With more capable and "smarter" phones, bigger and faster wireless networks, and more varied and flexible plans, you might think consumers would be getting happier with their cell-phone service. Instead, a survey of Consumer Reports readers shows no such trend.
In our annual survey conducted this fall by the Consumer Reports National Research Center, only 54 percent of respondents were completely or very satisfied with their cell-phone service. That's a tepid showing compared with most other services we rate. Almost two-thirds of readers had at least one major complaint about service.
Here's what else our survey showed:
Verizon, now the nation's largest wireless carrier after its acquisition of Alltel last year, had the top score in our overall summary Ratings and was a high scorer in a majority of the 26 cities we surveyed. (See our city-by-city Ratings.)
About one in five readers cited high cost as their top complaint about cellular. That's more than for any other annoyance.
Almost 70 percent of readers said they sent and received text messages. That compares with 55 percent in 2007. About 20 percent of the 2009 group reported pecking out 10 or more messages per day. Roughly 40 percent said they accessed the Internet with their phone, up from 23 percent two years ago, and more than 35 percent sent and received e-mail on their phone. Some 19 percent used Web-based cell-phone applications.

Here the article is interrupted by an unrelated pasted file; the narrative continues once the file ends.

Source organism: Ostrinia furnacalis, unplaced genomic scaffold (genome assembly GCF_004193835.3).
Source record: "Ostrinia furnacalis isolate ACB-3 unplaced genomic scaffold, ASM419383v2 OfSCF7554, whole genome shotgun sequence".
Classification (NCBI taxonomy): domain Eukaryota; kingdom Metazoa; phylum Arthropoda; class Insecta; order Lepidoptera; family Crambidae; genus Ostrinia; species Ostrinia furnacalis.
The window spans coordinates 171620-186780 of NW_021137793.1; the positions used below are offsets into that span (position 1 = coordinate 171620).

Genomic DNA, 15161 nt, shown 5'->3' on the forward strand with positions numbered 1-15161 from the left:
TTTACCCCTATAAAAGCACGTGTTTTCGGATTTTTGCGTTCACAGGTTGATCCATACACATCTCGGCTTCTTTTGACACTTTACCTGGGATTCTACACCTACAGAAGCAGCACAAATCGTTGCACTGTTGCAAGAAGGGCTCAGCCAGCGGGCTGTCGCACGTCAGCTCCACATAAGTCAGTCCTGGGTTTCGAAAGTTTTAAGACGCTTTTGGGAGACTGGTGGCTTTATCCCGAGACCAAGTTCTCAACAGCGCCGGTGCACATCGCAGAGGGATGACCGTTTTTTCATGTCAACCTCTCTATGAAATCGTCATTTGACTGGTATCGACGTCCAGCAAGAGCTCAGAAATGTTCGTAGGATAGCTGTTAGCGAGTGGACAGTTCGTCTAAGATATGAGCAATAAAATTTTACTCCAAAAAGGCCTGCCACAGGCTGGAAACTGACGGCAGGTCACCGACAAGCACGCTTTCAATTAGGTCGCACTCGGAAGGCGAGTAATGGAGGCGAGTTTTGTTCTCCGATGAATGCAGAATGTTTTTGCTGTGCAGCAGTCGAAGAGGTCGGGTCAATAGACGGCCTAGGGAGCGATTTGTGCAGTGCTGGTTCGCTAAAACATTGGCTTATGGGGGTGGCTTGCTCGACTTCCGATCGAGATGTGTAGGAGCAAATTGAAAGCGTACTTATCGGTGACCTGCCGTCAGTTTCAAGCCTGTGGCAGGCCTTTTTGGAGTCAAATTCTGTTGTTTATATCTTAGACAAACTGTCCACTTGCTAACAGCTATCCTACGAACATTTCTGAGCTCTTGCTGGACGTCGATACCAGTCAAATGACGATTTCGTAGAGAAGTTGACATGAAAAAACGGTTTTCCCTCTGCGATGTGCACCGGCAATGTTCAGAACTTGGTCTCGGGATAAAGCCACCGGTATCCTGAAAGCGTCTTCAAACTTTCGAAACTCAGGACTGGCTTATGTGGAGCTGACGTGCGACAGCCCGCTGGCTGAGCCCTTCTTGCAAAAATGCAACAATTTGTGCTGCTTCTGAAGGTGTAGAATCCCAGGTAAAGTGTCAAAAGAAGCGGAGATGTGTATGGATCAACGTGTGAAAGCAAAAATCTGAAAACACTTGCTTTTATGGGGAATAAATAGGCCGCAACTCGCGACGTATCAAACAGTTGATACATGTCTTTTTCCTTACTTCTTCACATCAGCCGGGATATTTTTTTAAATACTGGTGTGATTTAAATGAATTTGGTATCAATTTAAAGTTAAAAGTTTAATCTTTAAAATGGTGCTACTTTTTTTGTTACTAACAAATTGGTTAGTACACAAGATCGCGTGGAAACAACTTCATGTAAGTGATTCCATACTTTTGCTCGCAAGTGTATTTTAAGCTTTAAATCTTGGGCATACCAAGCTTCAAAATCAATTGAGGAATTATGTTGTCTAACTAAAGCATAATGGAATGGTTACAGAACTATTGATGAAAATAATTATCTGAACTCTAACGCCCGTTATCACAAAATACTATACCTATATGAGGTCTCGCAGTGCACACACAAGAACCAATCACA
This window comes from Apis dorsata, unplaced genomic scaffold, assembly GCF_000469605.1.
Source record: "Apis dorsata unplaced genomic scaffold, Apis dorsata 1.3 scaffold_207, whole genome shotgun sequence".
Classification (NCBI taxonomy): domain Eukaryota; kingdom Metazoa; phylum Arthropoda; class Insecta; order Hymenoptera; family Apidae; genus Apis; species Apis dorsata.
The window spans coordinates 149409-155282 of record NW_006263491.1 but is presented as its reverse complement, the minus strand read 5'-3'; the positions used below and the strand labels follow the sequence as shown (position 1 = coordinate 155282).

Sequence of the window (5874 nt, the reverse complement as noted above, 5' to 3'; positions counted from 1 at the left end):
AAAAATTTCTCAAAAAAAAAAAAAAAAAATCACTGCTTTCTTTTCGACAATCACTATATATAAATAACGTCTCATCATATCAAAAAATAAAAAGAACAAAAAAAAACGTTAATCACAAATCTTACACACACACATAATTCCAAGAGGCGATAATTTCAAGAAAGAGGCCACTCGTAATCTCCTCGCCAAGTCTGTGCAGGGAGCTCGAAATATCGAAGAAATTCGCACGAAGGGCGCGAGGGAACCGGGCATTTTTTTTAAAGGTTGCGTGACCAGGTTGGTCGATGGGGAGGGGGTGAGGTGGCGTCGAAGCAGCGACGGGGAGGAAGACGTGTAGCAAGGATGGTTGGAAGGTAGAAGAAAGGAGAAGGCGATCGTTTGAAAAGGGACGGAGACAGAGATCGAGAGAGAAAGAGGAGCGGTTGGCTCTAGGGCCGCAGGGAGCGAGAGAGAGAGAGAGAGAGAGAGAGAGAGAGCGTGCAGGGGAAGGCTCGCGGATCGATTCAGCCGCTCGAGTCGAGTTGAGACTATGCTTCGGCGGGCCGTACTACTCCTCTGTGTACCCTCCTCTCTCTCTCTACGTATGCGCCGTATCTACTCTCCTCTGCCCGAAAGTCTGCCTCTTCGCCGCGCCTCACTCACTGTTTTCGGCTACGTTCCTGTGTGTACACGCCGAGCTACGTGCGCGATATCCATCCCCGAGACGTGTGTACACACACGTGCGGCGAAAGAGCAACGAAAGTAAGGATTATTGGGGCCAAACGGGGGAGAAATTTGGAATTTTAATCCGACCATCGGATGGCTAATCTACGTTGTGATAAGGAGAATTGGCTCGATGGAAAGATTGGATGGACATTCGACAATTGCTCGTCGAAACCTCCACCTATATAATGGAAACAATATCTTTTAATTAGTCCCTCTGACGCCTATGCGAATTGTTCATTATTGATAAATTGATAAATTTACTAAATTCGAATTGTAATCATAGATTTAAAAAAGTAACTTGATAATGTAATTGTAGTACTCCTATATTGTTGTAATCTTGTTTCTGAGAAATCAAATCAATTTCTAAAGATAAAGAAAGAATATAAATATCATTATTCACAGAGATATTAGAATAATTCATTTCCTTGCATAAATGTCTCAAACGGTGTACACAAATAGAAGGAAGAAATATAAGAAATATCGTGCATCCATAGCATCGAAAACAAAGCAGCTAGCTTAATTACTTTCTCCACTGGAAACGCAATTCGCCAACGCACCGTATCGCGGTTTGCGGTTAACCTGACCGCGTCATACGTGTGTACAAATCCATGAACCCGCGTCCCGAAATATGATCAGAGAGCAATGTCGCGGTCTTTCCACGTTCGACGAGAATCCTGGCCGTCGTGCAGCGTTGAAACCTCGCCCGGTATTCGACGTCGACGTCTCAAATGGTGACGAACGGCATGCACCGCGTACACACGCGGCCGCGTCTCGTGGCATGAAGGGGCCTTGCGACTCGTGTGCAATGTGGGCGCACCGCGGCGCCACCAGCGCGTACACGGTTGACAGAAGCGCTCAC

This year, for the first time, we asked readers about their experiences with text messaging and surfing the Web. The verdict was mixed. Only 24 percent of data-service users rated their Web and e-mail experience as excellent. Among Web users, 37 percent said that Web access was slower than expected on at least one occasion in the week prior to the survey. Eighteen percent of e-mail users cited the inability to send or receive e-mail as a problem.
The fairly small percentage of our readers who used prepaid service were generally happy with it. In our first Ratings of the service, prepaid specialist TracFone received the highest score, followed by prepaid service from T-Mobile; Virgin Mobile, another prepaid specialist; and prepaid service from Verizon. AT&T's prepaid service rated better than its contract service, but it was the worst prepaid provider.
A separate new survey by the Consumer Reports National Research Center on cell-phone buying provides interesting data as the Federal Communications Commission considers whether to regulate deals that make phones exclusively available from certain carriers. Thirty-eight percent of respondents who had switched carriers in the past two years did so because it was required to get the phone they wanted. And 27 percent of all respondents went shopping with a specific phone in mind.